Tuesday, September 18, 2012

Hope with Hopper

Nighthawks, still my favorite painting
I like this man and woman: deeply thinking
While the whole world around seems fading

Simon said "Finding your way by getting lost"
I am afraid everyone around looks like a ghost

Lately, I've been closing my eyes in the subway
Up, down, over, I can't breathe during the day
I wish I was on a beach far away

What happened to you Big Apple?
Please get rid of those useless people
 Move on, be simple and real
Hopefully I live in my bubble
Where my heart is open
But my mind is broken
I need some glue
Or maybe just a screw
Just let it go
Go with the flow

Let the magic happen
Maybe keep a weapon...

New York, mon amour
T'aimerais-je encore et toujours? 

Paintings such as Nighthawks (Art Institute of Chicago, 1942) convey a mood of loneliness and desolation by their emptiness or by the presence of anonymous, non-communicating figures. But of this picture Hopper said: `I didn't see it as particularly lonely... Unconsciously, probably, I was painting the loneliness of a large city.' Deliberately so or not, in his still, reserved, and blandly handled paintings Hopper often exerts a powerful psychological impact. (http://www.ibiblio.org/wm/paint/auth/hopper/)

Dé Nimes ou D'Gênes

One thing we would often find in a tourist's suitcase back from the US, would be this:

 Yes, the brand has been created more than a century ago and despite les aléas de l'économie, is still pretty strong. But did you know its interesting story?

So Levi Strauss, a jew immigrant from Germany, comes to San Francisco in 1847 with a stock of blue kind of canvas sheets. He starts cutting them to make pants. Gold seekers start buying them because they like their strongness.

The tissue imported from Nîmes gives denim in English. Likewise, the word jean comes from Gênes, this italian harbor where the tissues are being imported from!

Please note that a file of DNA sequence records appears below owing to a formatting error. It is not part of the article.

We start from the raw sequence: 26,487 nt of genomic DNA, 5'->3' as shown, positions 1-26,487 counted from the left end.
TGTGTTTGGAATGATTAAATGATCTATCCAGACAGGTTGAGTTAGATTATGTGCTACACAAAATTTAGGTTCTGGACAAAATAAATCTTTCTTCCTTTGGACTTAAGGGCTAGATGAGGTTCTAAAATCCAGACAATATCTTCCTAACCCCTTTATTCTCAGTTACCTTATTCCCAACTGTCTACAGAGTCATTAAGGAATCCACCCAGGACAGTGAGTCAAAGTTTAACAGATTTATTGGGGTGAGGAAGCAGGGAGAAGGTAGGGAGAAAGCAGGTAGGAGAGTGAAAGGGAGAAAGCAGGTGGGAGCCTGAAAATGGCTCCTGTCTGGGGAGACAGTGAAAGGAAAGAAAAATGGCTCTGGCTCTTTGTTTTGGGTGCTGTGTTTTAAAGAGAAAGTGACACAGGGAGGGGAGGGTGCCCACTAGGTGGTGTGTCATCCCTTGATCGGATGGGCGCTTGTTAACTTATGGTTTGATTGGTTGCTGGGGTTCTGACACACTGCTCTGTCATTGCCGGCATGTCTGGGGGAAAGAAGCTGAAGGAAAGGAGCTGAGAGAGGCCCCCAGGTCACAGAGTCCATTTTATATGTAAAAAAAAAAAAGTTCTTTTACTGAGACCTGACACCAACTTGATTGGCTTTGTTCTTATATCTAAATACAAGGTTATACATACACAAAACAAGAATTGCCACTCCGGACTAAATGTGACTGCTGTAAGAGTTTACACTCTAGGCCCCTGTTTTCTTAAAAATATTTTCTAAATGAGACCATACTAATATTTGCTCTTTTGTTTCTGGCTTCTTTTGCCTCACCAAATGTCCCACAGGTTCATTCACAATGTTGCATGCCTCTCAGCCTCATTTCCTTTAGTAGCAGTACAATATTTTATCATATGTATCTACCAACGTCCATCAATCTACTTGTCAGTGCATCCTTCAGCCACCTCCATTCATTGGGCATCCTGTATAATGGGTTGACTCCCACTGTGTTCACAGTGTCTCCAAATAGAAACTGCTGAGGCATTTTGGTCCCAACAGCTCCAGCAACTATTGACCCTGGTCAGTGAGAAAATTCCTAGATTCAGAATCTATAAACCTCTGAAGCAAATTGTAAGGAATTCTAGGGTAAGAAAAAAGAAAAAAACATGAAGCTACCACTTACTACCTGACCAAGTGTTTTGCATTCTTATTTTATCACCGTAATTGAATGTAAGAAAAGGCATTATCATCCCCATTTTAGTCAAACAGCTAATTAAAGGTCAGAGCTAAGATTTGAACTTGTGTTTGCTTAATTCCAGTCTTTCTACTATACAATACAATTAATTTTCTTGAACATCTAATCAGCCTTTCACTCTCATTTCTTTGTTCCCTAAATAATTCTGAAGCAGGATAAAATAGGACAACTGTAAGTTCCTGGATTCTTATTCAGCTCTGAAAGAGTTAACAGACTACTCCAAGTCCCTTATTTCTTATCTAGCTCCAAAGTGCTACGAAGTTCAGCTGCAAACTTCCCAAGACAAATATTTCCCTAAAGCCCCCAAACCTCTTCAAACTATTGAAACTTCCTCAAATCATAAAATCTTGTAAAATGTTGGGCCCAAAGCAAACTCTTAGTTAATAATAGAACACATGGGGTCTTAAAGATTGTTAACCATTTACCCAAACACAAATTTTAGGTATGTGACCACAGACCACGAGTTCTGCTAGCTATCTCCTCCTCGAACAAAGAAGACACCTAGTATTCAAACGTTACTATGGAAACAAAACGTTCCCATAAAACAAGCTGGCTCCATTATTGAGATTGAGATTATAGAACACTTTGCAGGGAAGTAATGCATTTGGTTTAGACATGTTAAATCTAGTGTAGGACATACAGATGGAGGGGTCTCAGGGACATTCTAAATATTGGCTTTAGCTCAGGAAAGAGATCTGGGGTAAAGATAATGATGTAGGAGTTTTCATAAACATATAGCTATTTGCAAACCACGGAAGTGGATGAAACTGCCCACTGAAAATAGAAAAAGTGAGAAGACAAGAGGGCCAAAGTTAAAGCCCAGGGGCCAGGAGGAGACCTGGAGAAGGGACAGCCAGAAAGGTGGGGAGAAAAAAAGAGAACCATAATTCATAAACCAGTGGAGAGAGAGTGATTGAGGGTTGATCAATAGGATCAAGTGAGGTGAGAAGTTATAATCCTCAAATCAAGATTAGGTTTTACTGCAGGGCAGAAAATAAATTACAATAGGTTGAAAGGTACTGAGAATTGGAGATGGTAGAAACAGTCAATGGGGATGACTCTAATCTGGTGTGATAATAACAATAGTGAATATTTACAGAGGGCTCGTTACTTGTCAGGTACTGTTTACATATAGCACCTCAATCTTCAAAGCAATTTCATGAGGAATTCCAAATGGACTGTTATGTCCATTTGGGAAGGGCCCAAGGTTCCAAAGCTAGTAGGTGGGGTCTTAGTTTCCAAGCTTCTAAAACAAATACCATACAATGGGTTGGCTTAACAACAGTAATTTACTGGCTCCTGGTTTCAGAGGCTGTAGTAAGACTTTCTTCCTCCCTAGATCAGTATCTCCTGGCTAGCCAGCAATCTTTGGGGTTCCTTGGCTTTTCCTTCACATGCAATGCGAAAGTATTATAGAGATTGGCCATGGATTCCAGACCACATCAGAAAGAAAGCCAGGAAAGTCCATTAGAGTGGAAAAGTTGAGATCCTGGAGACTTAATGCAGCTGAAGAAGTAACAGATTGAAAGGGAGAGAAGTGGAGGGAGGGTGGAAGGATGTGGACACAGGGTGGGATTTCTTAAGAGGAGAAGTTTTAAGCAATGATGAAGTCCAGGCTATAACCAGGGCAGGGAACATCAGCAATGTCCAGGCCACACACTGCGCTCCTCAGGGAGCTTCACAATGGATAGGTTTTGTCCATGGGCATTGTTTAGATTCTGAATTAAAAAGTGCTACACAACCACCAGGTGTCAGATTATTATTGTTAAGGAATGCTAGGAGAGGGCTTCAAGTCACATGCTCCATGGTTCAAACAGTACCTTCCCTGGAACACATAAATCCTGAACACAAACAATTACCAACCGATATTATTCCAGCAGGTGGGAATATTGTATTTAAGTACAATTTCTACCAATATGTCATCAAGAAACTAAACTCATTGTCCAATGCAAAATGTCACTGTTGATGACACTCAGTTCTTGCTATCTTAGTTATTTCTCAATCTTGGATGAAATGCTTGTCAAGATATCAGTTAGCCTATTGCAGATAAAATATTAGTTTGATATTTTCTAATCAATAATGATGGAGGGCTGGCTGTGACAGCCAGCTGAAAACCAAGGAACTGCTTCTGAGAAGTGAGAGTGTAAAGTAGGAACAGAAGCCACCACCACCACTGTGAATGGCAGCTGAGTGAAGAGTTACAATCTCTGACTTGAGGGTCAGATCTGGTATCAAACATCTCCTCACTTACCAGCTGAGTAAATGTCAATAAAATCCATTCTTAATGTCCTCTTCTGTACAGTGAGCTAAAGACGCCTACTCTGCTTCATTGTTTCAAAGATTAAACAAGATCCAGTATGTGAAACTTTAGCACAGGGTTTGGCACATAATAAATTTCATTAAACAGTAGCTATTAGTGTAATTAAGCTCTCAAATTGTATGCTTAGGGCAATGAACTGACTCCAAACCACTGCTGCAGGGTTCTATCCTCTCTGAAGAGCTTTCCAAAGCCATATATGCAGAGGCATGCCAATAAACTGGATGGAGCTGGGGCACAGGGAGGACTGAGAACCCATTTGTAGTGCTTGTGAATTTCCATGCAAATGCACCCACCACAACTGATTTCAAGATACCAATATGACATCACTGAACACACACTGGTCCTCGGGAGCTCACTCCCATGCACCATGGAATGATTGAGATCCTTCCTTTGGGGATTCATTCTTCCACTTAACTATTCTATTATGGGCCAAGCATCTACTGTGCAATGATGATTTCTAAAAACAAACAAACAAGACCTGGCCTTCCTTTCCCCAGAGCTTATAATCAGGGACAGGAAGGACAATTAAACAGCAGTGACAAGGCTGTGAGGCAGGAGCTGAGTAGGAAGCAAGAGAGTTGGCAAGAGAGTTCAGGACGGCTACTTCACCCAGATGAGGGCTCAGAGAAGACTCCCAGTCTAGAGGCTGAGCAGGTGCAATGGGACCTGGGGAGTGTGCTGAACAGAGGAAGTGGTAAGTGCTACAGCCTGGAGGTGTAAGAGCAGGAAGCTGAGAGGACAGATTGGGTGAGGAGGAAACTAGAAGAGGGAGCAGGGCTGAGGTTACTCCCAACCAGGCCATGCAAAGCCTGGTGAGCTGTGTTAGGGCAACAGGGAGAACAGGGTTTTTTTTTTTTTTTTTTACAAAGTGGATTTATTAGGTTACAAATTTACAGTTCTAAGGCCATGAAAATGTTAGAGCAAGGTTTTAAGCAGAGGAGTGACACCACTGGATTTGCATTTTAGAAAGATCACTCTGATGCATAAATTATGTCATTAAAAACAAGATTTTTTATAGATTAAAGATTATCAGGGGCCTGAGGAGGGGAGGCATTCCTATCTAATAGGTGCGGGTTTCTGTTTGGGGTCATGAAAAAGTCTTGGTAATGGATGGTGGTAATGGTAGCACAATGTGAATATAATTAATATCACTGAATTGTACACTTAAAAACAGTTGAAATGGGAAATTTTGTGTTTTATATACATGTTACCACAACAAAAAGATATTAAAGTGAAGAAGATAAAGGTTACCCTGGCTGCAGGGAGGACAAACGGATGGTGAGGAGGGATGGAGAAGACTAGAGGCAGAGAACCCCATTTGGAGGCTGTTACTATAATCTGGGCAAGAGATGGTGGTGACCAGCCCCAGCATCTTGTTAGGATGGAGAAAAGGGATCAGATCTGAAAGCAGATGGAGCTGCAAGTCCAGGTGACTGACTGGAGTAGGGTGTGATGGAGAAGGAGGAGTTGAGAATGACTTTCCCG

You know the rest of the story, a piece of it is probably in your closet...

Tuesday, September 4, 2012

Yayoi! You have until Sep 30, 2012

If you have the chance to be in NY this month, you should not miss this amazing exhibit of Yayoi Kusama’s paintings, drawings, sculptures, films and installation at the Whitney Museum.

Born in Japan in 1929, Kusama came to the US in 1957 and quickly became an icon of the New York avant-garde scene.
Well known for her more than original exhibits and art happenings such as nude polka dots painted models in the subway to denounce how people should communicate instead of just commuting, Kusama will blow you out with her variety of ideas and art pieces. 

The Withney Museum is holding your hand for a little journey. Starting from her early drawings, already very powerful, you will fly through the depiction of a struggling life of a Japanese woman during and after World War 2, not to mention in a predominant world of male. On the way, you will realize how tremendous her work is. And the best part is, it never ends. I am telling you…

It is a really deep experience you will not regret.

+ if you are lucky enough to be able to go there on a Friday evening the entrance is pay what you wish starting from 6 pm.
+ + if you are really a fan of her art, take a ticket on line to the masterpiece Fireflies on the water described on the museum website as:

Yayoi Kusama’s depictions of seemingly endless space have been a central focus of her artistic career. Kusama’s Fireflies on the Water (2002)—with its carefully constructed environment of lights, mirrors, and water—is one of the outstanding examples of this kind of installation, which creates a space in which individual viewers are invited to transcend their sense of self.

 Who said accessing to Art in NYC is expensive?!

The Whitney Museum
945 Madison Avenue at 75th Street
General Information: (212) 570-3600

How to get here:
Subway: 6 Train to 77th Street
Bus: M1, M2, M3, M4 to 74th Street

General admission: $18
Ages 19–25: $14
Ages 65 and over: $14
Full-time students: $14
Ages 18 and under: FREE
Members: FREE
Admission is pay-what-you-wish on Fridays, 6–9 pm

Monday, September 3, 2012

Say Hi to Brooklyneur!

The last two months have flown I don't know how
New York, New York, I still love you
Not the same way I use to do
One thing is sure:
I am not leaving you
For now

No more burgers
No more fat stuffs
I hate you guys
I don't like the smell of nail spots anymore
I don't care about you hispters neither
I just want to be here, one among the others
Living my own dream
Keep crossing the path of some rare pearls
Making friend with the ones
Who are down to heart
With their head in the clouds

Just being myself
The one I am still discovering
Thanks to you New York
Or I should say thanks to you Brooklyn

And for those who want to follow the adventure
Come with me to the next step
New, fresh and French though

 & Never forget
Keep having fun
Keep being crazy
Every single day
Life is short
Don't worry...